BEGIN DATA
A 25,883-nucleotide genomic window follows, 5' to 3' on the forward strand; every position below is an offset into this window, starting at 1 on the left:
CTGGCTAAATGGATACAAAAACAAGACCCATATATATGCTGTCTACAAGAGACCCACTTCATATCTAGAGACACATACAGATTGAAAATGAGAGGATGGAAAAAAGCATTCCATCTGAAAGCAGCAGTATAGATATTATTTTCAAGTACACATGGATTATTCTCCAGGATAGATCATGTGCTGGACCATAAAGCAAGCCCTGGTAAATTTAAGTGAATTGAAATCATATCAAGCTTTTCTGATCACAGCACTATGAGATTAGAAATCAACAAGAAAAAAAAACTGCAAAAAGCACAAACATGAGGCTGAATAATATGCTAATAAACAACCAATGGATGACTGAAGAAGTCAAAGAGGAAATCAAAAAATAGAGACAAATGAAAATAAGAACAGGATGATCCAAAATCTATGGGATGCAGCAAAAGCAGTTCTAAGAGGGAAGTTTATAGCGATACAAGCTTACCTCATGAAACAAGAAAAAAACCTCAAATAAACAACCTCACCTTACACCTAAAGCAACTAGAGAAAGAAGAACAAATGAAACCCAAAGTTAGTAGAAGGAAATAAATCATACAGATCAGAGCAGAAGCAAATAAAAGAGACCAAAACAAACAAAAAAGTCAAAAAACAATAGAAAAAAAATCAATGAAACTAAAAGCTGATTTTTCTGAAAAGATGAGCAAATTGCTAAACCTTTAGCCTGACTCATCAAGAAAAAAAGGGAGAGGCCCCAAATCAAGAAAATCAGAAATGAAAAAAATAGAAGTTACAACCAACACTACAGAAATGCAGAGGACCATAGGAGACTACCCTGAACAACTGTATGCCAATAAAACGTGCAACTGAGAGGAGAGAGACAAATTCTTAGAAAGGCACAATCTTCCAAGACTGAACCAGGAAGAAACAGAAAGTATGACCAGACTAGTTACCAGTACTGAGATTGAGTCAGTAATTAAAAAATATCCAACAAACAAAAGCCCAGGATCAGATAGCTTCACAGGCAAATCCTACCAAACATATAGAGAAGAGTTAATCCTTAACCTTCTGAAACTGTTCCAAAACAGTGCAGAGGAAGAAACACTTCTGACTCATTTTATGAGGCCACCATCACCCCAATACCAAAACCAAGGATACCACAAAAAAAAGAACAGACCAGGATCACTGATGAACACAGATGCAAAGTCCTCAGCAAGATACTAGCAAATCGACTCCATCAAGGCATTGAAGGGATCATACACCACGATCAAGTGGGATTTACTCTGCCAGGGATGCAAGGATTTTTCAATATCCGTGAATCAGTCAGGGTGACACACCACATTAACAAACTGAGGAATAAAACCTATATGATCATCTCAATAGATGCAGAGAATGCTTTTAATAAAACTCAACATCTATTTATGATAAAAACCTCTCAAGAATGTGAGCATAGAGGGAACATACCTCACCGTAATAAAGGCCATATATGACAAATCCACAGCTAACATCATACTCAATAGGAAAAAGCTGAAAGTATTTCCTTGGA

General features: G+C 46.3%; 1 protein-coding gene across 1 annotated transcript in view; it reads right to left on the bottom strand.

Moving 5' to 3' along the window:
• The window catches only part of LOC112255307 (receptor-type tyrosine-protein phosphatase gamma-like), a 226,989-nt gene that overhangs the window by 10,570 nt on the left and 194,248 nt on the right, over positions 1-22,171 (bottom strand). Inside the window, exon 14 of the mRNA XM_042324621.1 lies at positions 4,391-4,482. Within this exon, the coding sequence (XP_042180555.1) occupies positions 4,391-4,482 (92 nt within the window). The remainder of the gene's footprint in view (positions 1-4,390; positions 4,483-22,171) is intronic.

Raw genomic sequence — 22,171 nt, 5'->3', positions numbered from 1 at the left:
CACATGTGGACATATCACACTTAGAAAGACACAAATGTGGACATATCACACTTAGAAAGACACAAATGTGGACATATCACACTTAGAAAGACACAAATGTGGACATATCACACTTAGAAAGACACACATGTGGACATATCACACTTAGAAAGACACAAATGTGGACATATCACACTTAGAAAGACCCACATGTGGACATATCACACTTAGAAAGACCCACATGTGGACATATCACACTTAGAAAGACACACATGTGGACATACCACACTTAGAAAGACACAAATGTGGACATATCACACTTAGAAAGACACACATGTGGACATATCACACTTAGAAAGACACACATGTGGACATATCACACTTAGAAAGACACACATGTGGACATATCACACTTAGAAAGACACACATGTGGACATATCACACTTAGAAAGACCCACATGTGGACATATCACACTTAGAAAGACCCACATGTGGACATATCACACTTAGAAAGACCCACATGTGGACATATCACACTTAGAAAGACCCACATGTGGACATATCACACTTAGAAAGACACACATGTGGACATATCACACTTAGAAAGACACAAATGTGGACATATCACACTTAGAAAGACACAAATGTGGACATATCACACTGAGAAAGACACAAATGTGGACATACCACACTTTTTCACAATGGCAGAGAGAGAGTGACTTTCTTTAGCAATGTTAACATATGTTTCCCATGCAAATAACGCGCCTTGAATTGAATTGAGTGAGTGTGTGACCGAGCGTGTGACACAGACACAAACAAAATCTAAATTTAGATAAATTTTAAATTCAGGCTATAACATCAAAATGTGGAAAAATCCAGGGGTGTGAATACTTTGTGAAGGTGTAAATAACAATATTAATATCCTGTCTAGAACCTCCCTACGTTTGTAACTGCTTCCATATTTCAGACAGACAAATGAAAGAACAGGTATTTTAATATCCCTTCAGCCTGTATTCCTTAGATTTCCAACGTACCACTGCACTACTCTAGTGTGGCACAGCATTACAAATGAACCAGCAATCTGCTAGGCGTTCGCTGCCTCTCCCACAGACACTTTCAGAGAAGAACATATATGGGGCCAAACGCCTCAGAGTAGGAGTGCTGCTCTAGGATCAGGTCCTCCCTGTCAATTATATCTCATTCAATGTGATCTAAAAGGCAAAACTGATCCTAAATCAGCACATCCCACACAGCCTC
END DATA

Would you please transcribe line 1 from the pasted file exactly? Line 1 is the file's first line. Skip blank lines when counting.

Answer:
A 25,883-nucleotide genomic window follows, 5' to 3' on the forward strand; every position below is an offset into this window, starting at 1 on the left: